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September 17, 2019


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Hi Lynn!

That's interesting, I had never noticed that English requires capitalization of words followed by numbers or letters!

I also like Gregg's approach. I've got a question about that though. In the first line it reads "that indicates sequence". I'm unsure about what that means in practical terms, would you mind giving examples?

Business Writing Blog

Hi Deborah,

"That indicates sequence" refers to items rendered sequentially. Think of Chapters 4–7, Tables 1 and 2, and Exhibit A. Does that make sense?

Thanks for asking for clarification.


Patty Rechberger

I like Chicago, but I don't think that I am completely consistent about it. Had to read the article a couple of times to get a better grasp at the rules. I may be referring back to it next time I write numbers on a document.

As usual, thank you for the helpful article, Lynn!

Jenn Sullivan

Can you please advise if when discussing a lot number while discussing a parcel of land if lot would be capitalized? My thought is that it would because it's a specific lot of many for a specific address. An example would be: "Lot 6 and Lot 7 of 123 Main Street will be divided equally, but Lots 8 and 9 will remain the same." Thank you for your guidance.

Business Writing Blog

Patty, you are welcome. If you use "Chicago" consistently, your job is easier when it comes to nouns followed by numbers: Always lowercase except with proper nouns. I myself like the look of the capital letters, so I follow "Gregg."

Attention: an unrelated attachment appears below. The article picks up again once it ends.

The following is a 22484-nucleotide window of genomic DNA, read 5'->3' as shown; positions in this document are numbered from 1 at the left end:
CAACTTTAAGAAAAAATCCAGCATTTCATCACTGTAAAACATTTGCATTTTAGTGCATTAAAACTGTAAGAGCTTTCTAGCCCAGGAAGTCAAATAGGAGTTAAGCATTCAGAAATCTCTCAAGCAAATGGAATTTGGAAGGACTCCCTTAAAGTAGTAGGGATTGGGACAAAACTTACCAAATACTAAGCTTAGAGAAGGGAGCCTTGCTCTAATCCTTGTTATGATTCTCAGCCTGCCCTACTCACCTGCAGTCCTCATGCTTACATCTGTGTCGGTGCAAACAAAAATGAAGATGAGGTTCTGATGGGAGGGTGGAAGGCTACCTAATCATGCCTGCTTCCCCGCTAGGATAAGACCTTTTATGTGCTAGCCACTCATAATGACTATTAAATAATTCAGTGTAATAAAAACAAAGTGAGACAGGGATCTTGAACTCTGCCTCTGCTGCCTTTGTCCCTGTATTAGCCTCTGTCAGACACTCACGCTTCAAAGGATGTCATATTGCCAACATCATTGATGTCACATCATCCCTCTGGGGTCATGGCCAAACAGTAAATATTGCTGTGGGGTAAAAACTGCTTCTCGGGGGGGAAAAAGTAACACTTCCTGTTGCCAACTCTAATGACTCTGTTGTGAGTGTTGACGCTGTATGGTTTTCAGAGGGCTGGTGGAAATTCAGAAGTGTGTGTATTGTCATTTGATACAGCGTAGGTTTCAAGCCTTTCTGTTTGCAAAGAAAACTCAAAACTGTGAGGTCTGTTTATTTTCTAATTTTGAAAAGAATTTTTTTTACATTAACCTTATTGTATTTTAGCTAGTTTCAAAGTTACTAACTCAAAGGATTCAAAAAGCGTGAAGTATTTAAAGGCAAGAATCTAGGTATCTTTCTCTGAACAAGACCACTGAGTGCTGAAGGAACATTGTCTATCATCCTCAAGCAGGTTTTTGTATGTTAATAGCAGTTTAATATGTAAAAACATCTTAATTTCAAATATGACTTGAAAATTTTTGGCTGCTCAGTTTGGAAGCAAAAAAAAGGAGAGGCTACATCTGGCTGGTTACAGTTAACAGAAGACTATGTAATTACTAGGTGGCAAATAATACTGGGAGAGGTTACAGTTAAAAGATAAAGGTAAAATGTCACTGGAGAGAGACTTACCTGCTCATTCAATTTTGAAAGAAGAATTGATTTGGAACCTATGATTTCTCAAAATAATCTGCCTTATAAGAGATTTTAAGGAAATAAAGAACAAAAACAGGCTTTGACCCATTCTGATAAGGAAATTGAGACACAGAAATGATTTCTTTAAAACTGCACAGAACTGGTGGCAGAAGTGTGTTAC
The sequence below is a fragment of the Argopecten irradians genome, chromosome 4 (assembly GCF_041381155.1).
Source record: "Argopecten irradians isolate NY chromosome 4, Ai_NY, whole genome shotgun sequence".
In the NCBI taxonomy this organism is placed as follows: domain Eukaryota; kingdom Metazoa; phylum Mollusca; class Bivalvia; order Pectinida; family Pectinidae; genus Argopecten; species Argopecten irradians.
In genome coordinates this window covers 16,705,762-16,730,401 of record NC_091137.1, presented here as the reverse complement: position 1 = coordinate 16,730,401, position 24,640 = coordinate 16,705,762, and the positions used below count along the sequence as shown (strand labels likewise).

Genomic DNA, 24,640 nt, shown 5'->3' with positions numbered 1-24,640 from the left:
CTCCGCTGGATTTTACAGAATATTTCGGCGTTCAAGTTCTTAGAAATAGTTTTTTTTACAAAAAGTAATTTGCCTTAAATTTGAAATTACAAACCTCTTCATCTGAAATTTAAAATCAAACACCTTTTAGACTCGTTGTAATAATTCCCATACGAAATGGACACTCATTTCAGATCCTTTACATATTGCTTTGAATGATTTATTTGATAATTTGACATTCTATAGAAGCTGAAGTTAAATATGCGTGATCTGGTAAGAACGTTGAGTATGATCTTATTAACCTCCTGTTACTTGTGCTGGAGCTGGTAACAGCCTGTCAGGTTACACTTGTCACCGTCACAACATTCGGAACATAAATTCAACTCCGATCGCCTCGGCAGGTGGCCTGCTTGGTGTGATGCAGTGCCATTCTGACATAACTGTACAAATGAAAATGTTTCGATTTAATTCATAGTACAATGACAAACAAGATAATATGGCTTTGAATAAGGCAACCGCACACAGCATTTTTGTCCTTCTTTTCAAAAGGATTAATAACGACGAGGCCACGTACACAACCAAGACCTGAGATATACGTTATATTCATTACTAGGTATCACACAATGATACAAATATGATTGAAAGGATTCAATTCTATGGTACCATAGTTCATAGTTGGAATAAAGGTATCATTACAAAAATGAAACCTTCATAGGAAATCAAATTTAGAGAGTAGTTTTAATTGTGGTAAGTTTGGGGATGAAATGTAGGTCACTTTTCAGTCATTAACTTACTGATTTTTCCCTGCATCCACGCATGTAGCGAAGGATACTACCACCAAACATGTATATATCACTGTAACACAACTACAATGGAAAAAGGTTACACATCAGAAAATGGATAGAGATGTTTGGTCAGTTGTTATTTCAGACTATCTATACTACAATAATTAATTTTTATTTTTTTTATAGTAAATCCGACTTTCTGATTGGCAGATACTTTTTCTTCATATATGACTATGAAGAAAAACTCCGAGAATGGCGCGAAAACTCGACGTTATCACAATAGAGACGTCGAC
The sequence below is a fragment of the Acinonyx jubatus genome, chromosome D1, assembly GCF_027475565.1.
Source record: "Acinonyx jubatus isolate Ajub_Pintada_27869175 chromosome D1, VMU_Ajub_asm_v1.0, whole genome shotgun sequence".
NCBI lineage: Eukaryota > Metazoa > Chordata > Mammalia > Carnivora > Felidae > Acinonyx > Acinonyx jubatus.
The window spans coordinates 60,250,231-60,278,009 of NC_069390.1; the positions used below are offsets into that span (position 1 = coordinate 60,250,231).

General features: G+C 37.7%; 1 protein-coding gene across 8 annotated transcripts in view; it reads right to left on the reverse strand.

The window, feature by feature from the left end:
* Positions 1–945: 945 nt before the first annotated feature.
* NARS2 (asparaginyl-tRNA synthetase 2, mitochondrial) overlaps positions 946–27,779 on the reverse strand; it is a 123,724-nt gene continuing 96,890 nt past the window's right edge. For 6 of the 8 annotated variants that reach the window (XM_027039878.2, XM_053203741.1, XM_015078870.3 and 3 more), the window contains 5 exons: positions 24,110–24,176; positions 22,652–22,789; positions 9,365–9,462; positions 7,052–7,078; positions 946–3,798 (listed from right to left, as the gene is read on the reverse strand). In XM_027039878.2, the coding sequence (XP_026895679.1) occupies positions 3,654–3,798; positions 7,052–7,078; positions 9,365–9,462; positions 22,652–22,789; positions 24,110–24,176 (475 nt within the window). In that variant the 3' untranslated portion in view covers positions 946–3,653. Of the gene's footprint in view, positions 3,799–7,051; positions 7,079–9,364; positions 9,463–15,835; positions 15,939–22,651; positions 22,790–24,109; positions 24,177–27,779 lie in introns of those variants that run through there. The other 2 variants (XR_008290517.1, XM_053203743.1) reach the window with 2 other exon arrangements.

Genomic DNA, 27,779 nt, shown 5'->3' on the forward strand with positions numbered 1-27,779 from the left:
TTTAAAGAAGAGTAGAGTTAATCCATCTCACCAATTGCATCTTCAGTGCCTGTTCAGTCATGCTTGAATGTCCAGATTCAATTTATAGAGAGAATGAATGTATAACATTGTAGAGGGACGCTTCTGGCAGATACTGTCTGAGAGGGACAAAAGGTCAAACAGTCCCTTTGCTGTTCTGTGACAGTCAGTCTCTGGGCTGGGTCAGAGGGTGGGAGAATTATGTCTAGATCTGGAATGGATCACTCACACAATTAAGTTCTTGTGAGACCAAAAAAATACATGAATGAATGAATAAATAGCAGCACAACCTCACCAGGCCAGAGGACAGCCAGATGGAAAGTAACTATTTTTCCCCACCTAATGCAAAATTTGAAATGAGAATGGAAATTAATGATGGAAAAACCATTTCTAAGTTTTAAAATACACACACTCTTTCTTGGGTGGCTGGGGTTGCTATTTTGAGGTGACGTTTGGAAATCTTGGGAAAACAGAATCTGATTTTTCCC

Business Writing Blog

Jenn, your capitalization is correct. It follows the "Gregg" approach. Beyond that, it refers to a specific address, as you said.


Jane Braynard Barr

Hi, Lynn,

Our community college business department instructors have used two main reference manuals over the years. Gregg has been more popular with those in the legal field, and HOW 14: A Handbook for Office Professionals (Clark & Clark, Cengage Publishing, 2017) has been used in most other business courses. I prefer HOW for its ease of use, though Gregg is unarguably more comprehensive. Now that Gregg is unlikely to be updated, HOW is our default choice. (HOW is pricey but well worth it.)

HOW suggests in Section 3-4 that we "[c]apitalize word-numeral and word-letter combinations except in references to pages, paragraphs, lines, verses, sizes, and vitamins."

I'm with you in preferring to avoid the sometimes quirky rules in the Chicago Manual of Style. Thank you for sharing your research and findings in the Gregg, Chicago, and AP manuals. Wouldn't it be nice if they could all "get along"?




For the question (stage 3 cancer OR Stage 3 cancer), I would suggest that since "cancer" is not capitalized then any stages (or parts) of it would also not be capitalized. I feel that way because cancer is the main, significant topic. We follow its example (lowercase), and not be anything greater than it (such as uppercase would imply). But that is not proven, only my thought.
Thank you, Roderick

Business Writing Blog

Jane, thank you for sharing the HOW rules. I had forgotten about that helpful manual, which I used to consult many years ago. The rule on vitamins surprised me!

Yes, wouldn't it be great if the style manuals agreed? But then we might be out of a job.

I apologize for my slow response to your comment. It came while I was traveling.


Business Writing Blog

Roderick, thank you for your recommendation on "stage 3 cancer." It makes good sense.


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